I can’t tell you how to precisely balance your photos. Or your scenes. You just need to practice the technique, post your practice shots here and let us critique them. In the most basic sense, when it comes to photography, you’ll find balance in your photographs when primary objects in the scene have equal weight. I’ll show you some example images down below so things become clear to you, but I can tell you right now that balance is critical when it comes to photography. Most of the time, you won’t even know you’re engaging in this type of thing. As you get the hang of making beautiful photos, you’ll find that balancing the elements in your scene comes naturally to you. In the beginning though, you may need to put some effort into it.
Here’s a tip for you when it comes to balancing your shots. Pretend that each element in the scene has the same weight. So if there is a car on one side of the scene and a tree on the other, they both weigh the same amount. If they’re equally spaced apart and look even in the scene, then you’ve got balance. Take a look at this first example image.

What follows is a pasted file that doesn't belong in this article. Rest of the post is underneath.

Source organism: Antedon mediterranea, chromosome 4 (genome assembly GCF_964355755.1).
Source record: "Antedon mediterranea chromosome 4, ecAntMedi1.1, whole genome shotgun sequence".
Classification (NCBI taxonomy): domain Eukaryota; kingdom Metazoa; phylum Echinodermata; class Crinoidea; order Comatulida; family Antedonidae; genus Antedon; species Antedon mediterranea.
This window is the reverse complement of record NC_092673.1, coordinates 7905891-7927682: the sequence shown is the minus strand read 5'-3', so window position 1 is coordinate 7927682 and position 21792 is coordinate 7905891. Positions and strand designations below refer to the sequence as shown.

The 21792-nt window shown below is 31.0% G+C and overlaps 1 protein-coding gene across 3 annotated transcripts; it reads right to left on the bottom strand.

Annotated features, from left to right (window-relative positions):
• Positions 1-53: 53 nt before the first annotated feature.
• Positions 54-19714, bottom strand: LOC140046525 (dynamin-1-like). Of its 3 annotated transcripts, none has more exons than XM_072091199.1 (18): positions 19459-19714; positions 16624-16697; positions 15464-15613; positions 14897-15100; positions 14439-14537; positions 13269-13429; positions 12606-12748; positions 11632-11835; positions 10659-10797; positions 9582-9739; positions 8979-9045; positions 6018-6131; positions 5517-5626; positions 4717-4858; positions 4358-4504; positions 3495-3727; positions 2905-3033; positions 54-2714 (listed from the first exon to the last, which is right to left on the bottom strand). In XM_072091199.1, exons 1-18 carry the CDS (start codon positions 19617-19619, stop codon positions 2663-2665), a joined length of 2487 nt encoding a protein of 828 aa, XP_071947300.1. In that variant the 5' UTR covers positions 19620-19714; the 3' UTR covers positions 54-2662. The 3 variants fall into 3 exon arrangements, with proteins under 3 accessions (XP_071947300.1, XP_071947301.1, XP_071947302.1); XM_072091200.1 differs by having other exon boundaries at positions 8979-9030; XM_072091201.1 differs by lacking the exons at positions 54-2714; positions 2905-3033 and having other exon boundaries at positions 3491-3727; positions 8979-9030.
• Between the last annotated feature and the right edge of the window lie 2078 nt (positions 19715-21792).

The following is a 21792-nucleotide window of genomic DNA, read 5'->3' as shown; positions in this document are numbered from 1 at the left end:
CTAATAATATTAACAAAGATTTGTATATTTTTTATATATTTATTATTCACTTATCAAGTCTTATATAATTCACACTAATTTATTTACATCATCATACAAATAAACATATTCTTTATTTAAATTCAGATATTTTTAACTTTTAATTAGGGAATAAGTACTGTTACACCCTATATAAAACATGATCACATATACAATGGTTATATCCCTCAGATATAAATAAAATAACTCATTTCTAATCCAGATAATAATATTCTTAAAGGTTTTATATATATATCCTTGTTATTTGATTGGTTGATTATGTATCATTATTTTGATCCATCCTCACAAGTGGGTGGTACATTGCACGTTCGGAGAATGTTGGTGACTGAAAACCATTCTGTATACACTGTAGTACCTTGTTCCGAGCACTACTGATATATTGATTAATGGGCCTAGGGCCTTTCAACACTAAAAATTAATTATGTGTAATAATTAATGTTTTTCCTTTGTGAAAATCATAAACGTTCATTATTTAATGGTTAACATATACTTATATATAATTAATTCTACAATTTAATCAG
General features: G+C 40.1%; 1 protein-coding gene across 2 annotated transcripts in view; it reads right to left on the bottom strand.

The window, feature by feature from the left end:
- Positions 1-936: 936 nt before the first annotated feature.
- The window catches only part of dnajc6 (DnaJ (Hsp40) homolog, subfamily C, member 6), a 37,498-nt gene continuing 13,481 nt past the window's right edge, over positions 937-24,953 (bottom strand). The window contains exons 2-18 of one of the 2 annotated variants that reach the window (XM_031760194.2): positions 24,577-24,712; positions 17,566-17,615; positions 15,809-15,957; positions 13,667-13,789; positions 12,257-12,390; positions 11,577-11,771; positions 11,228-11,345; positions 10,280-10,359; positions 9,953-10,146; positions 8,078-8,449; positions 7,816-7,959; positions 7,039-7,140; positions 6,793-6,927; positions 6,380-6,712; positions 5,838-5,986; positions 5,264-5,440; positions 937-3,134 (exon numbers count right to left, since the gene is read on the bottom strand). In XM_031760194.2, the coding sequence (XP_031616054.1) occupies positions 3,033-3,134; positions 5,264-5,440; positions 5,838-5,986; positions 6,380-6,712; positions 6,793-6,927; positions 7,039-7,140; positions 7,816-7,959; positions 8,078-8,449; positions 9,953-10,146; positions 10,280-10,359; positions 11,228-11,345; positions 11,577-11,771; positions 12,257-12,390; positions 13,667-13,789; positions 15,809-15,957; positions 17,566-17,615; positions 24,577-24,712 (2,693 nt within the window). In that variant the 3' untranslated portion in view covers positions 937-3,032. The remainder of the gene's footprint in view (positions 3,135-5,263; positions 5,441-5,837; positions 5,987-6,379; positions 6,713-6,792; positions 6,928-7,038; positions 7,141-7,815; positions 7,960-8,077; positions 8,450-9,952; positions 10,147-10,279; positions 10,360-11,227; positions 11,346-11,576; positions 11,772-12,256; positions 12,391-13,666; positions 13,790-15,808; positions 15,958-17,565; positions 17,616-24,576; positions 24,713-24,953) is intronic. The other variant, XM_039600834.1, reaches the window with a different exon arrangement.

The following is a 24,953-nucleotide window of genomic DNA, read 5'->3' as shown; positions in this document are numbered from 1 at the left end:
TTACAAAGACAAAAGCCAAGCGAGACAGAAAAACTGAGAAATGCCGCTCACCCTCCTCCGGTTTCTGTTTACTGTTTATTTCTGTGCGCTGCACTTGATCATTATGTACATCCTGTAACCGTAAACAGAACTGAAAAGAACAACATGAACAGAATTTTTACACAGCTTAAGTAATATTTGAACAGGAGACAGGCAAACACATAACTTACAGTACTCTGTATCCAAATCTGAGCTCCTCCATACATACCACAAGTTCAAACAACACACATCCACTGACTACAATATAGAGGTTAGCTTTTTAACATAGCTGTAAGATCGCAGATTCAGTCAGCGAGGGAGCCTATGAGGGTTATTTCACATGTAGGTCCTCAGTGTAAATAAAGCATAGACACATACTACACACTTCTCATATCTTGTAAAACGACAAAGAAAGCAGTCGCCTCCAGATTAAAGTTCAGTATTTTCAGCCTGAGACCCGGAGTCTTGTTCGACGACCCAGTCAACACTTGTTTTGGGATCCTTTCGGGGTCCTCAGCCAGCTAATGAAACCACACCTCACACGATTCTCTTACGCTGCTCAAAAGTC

While it may initially appear that the left side of the photo is heavier than the right, things are actually balanced because of the smoke from the train as well as the tree over on the right side. Again, if all elements weigh the same, that smoke and cluster of trees would balance out the weight of the seemingly larger portion of bridge.
This is a great balanced shot because it appears that there’s a separation going from the top right to the bottom left. It’s almost as if the green mountain is acting as a divider between the stone mountain on the left and the house on the right. There are quite a few elements in this scene, but they all appear to work well together.
This is a classically balanced photograph. The weight of the two individuals on the left are balanced out by the thickness of the railing on the right as well as the larger buildings on the right. Can you imagine if the people in the photo were on the right as well, leaving the left empty? It just wouldn’t look right.
So there you have it. Work on this challenge and remember that it’s all about composition. It doesn’t matter what you’ve got your camera set to. Just get out there and shoot. Arrange things in your scenes so they play off one another and look good.
When you complete this challenge, be sure to link to your images here for review and critique. Include your specs as well, such as your camera make and model, lens used, aperture, shutter speed, and ISO settings. Include your distance from or scale of your scene as well. We want to know it all so we can get a grasp of what went on while you were shooting and how you managed to take your photos. Good luck.